Affairs of the heart
Resource type: News
Mail & Guardian (South Africa) |
Mark Gevisser, creative force behind two current exhibitions about gay life, writes about the dynamics of putting love on show today
After I gave a public lecture on my Mbeki biography in Cape Town a few weeks ago, an old comrade came up to me and embraced me. An older woman, she had played a key role in the fight for gay equality and had been one of my icons and so I was somewhat taken aback when she told me how surprised she had been (pleasantly, she added) that I had acknowledged my life partner by name in my book.
In that moment I realised how far I — and this country — have travelled in the two decades since I met her. The thought wouldn’t have occurred to me not to name my partner and disclose my sexual orientation. But for my older comrade, who had fought battles that I had not, my acknowledgement was a profoundly political act, a blow against homophobia, rather than just a thank you to the man who shares my life.
I have been thinking about this encounter, for the past few months, as I have been working on two exhibitions which open this week at the Apartheid Museum and Constitution Hill as part of the Gala (Gay and Lesbian Legacy in Action) Heritage Project.
The first, curated by Sharon Cort and designed by Clive van den Berg, is called Home Affairs: About Love, Marriage, Families and Human Rights. With personal narratives and intimate wedding memorabilia, the exhibition explores gay marriage within the context of what we mean today by the word family. The Civil Union Act is the product not just of the battle for constitutional equality, but of an increasing acceptance that there is no such thing as a normative mom-dad-and-two-kids family in South Africa: gay families live alongside matriarchal ones, polygamous ones, cross-racial ones and adoptive ones.
The second exhibition is called Jo’burg Tracks: Sexuality in the City. I curated it with WitsUniversity’s Zethu Matebeni and it was designed by Van den Berg with graphics by The Library. The exhibition is, literally, a map of Johannesburg as experienced by eight of its gay residents, ranging from a closeted married gay man in his 70s from Soweto to a 24-year-old Y-generation transsexual. Our idea is to give visitors the opportunity of following the routes of these eight people through the city and to examine their different experiences of it and reflect how constitutional equality has (or has not) made a difference in their lives.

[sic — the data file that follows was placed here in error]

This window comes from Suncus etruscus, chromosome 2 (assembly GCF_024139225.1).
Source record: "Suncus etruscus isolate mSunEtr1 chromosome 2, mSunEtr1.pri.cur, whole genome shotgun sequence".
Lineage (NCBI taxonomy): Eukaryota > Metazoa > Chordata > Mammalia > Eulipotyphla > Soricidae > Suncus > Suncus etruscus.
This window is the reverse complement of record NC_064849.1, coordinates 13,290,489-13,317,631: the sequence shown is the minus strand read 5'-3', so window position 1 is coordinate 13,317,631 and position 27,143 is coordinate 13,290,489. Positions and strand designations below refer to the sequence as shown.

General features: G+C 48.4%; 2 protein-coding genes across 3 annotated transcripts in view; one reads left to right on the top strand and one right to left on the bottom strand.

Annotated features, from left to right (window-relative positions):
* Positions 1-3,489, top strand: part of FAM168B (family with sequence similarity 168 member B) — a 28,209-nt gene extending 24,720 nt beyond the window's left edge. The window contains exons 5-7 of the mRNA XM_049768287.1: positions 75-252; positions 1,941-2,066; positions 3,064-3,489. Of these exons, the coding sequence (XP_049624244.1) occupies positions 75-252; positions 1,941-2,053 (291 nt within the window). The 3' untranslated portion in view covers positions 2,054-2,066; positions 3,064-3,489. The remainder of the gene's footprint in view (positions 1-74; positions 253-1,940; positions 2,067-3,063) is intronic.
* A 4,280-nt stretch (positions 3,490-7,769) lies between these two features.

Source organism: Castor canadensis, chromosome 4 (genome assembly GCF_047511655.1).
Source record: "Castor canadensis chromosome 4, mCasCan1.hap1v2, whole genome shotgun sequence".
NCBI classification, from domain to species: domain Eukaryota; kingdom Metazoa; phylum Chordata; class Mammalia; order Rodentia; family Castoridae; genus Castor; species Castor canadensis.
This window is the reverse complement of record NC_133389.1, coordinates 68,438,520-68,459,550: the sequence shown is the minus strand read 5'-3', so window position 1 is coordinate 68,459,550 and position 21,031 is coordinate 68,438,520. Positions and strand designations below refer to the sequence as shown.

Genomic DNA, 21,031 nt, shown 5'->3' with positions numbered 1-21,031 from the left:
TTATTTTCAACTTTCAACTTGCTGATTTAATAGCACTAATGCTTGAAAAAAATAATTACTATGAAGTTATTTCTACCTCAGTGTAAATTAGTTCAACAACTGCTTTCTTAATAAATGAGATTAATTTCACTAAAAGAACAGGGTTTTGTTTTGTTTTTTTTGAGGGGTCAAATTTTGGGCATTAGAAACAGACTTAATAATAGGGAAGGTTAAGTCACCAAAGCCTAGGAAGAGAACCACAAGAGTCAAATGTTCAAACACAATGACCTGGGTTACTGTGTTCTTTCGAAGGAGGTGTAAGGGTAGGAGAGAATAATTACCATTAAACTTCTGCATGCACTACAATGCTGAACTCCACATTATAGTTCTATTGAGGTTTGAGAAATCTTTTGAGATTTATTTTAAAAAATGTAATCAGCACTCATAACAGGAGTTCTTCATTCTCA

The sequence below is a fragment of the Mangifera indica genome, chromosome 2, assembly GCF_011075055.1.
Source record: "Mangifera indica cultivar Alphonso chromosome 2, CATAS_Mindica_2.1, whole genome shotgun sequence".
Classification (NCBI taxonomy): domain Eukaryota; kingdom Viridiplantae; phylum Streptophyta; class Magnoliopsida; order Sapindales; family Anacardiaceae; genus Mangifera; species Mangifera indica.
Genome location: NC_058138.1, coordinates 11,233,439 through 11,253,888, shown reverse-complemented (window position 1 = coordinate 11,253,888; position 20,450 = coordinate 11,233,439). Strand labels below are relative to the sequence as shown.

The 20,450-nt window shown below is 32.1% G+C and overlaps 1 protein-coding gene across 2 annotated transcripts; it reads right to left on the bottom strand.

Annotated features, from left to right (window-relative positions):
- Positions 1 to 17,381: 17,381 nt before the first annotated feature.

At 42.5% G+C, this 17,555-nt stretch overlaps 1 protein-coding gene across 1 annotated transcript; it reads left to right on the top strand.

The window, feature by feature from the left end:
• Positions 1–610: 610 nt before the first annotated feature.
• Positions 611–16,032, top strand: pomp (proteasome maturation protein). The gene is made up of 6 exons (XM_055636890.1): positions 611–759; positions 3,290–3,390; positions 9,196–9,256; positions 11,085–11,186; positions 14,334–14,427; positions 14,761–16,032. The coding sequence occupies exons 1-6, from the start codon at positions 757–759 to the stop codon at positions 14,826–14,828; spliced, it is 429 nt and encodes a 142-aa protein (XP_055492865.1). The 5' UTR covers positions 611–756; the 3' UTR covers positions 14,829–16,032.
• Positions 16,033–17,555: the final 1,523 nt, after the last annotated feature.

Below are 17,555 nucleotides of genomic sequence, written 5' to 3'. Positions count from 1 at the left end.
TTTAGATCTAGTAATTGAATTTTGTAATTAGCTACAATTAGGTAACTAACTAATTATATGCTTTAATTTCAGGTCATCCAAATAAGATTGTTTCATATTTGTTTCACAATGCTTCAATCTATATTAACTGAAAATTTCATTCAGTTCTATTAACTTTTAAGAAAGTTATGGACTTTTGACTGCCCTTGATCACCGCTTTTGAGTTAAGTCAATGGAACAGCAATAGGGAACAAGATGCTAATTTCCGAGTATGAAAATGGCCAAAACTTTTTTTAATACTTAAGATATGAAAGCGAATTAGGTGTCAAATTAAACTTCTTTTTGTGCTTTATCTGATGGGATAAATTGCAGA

One of the points on the journey of the exhibition is the suburb of ForestTown, where our subject Michele Bruno was arrested in 1967 when a gay party was raided. Wearing a fabulous ostrich-feather coat, he was held for masquerading as a woman, then a crime. The raid precipitated a moral panic against homosexuality and the battle to counter this was the beginning of the gay movement in the country.
Ten years later Bruno found himself detained in the Old Fort for five days for no apparent reason. His words today, which form part of the exhibition, are poignant: When I lived in Cavellgold, just on the other side of these walls, I would look at the Fort and think, ‘the worst thing ever would be to be taken in there’. It was my biggest fear. And then here I was. How wonderful to think that it’s now the place that guarantees our freedom.
More poignant are the words of Edgar Dlamini, the closeted Sowetan in his 70s who has participated in the exhibition, but cannot use his real name. Each participant was asked to loan an object to the exhibition and Edgar chose to display a tie: This tie is just like the one my lover gave me, he says. We were together for five blissful years before he died. And just like I wear my ring to remind me of my marriage to my wife, I wear this tie to remind me of my lover. The difference with the tie is that no one knows why I am wearing it, but that’s how it has to be for me.
The two Gala exhibitions open this week in a country where gay people can marry and where I don’t even have to think about the fact that I am a public figure who is also openly gay. But there are still stories like those of Edgar, or worse, Eudy Simelane — the openly lesbian Banyana Banyana player who was murdered in KwaThema, apparently in a hate-motivated attack. She is not one of our exhibition subjects, but another, Mary Louw, describes graphically the hate-motivated sexual assault she and her girlfriend experienced a few years ago after a Pride march.
At his launch of the Gala Heritage Project last weekend, Chief Justice Pius Langa said attacks on vulnerable group[s], whether xenophobic or homophobic, threaten to negate the gains we have made in defeating apartheid and spoke of how the Constitution impelled us to develop a culture in which nobody must be made to feel insecure, worthless and endangered for being different.
Sitting in the audience was Emile, a gay Burundian man who is part of the Jo’burg Tracks exhibition. Emile was forced to flee to South Africa from Burundi two years ago after he was sentenced to death when found with another man. He hoped that South Africa would provide sanctuary, but he reflects in the exhibition, on the xenophobia he has encountered here: It’s true that gay people are free here, but I do not experience it personally. I have no money and, before I had papers, I was scared to go out. I miss my family terribly, but it’s too dangerous for me to go back. I want to work hard and I want to succeed. But I am vulnerable …
Gala (Gay and Lesbian Legacy in Action) is an Atlantic grantee.